What forms lurk in the mists of the Carina Nebula? The dark ominous figures are actually molecular clouds, knots of molecular gas and dust so thick they have become opaque. In comparison, however, these clouds are typically much less dense than Earth's atmosphere. Featured here is a detailed image of the core of the Carina Nebula, a part where both dark and colorful clouds of gas and dust are particularly prominent. The image was captured last month from Siding Spring Observatory in Australia. Although the nebula is predominantly composed of hydrogen gas -- here colored green, the image was assigned colors so that light emitted by trace amounts of sulfur and oxygen appear red and blue, respectively. The entire Carina Nebula, cataloged as NGC 3372, spans over 300 light years and lies about 7,500 light-years away in the constellation of Carina. Eta Carinae, the most energetic star in the nebula, was one of the brightest stars in the sky in the 1830s, but then faded dramatically.

The Orion Nebula in Visible and Infrared

The Great Nebula in Orion is a colorful place. Visible to the unaided eye, it appears as a small fuzzy patch in the constellation of Orion. Long exposure, multi-wavelength images like this, however, show the Orion Nebula to be a busy neighborhood of young stars, hot gas, and dark dust. This digital composite features not only three colors of visible light but four colors of infrared light taken by NASA's orbiting Spitzer Space Telescope as well. The power behind much of the Orion Nebula (M42) is the Trapezium - four of the brightest stars in the nebula. Many of the filamentary structures visible are actually shock waves - fronts where fast moving material encounters slow moving gas. The Orion Nebula spans about 40 light years and is located about 1500 light years away in the same spiral arm of our Galaxy as the Sun. Follow APOD on: Facebook, Google Plus, Instagram, or Twitter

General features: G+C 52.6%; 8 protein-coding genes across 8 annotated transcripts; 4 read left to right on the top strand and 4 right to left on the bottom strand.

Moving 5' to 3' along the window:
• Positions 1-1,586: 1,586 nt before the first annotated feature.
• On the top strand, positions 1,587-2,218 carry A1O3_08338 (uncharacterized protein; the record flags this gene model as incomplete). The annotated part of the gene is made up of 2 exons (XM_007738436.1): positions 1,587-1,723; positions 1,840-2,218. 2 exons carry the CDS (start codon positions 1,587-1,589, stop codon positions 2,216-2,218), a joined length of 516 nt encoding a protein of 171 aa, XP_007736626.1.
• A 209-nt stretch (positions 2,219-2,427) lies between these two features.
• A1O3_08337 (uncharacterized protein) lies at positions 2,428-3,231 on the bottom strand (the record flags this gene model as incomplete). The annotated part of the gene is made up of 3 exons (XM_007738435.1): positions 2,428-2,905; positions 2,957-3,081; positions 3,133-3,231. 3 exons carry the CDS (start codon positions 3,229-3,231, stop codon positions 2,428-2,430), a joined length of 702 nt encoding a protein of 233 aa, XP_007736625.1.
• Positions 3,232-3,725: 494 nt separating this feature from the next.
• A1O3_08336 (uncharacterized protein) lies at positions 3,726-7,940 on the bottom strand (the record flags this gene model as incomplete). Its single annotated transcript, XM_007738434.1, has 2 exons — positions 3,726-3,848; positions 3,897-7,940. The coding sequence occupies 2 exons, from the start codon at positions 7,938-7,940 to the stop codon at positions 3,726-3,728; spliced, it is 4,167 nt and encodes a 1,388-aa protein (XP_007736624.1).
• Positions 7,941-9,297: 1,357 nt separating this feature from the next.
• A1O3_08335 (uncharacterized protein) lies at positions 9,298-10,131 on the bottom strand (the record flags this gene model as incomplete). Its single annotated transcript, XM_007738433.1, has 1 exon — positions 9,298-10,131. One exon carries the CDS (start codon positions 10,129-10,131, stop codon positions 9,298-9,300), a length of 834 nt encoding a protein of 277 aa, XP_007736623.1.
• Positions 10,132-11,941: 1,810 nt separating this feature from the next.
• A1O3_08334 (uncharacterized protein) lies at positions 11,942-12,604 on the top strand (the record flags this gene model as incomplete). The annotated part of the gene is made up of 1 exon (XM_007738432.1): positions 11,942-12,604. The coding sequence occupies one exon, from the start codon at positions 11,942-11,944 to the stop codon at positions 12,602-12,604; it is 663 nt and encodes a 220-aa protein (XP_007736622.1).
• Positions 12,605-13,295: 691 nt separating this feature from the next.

Halo from Atacama

Influenced by the strong Pacific El Nino, cloudy skies have more often come to Chile's high Atacama Desert this season, despite its reputation as an astronomer's paradise. Located in one of the driest, darkest places on planet Earth, domes of the region's twin 6.5 meter Magellan telescopes of Carnegie Las Campanas Observatory were closed on May 13. Still, a first quarter Moon and bright stars shine through in this panoramic night skyscape, the lunar disk surrounded by a beautiful, bright halo. The angular radius of the halo is 22 degrees. Not determined by the brightness or phase of the Moon itself, the angle is set by the hexagonal geometry of atmospheric ice crystals that reflect and refract the moonlight. On that night, the brilliant star just inside the halo's radius was really planet Jupiter. The brightest star flanking the halo to the far left is Canopus, with Arcturus on the halo's right. Participate: Take an Aesthetics & Astronomy Survey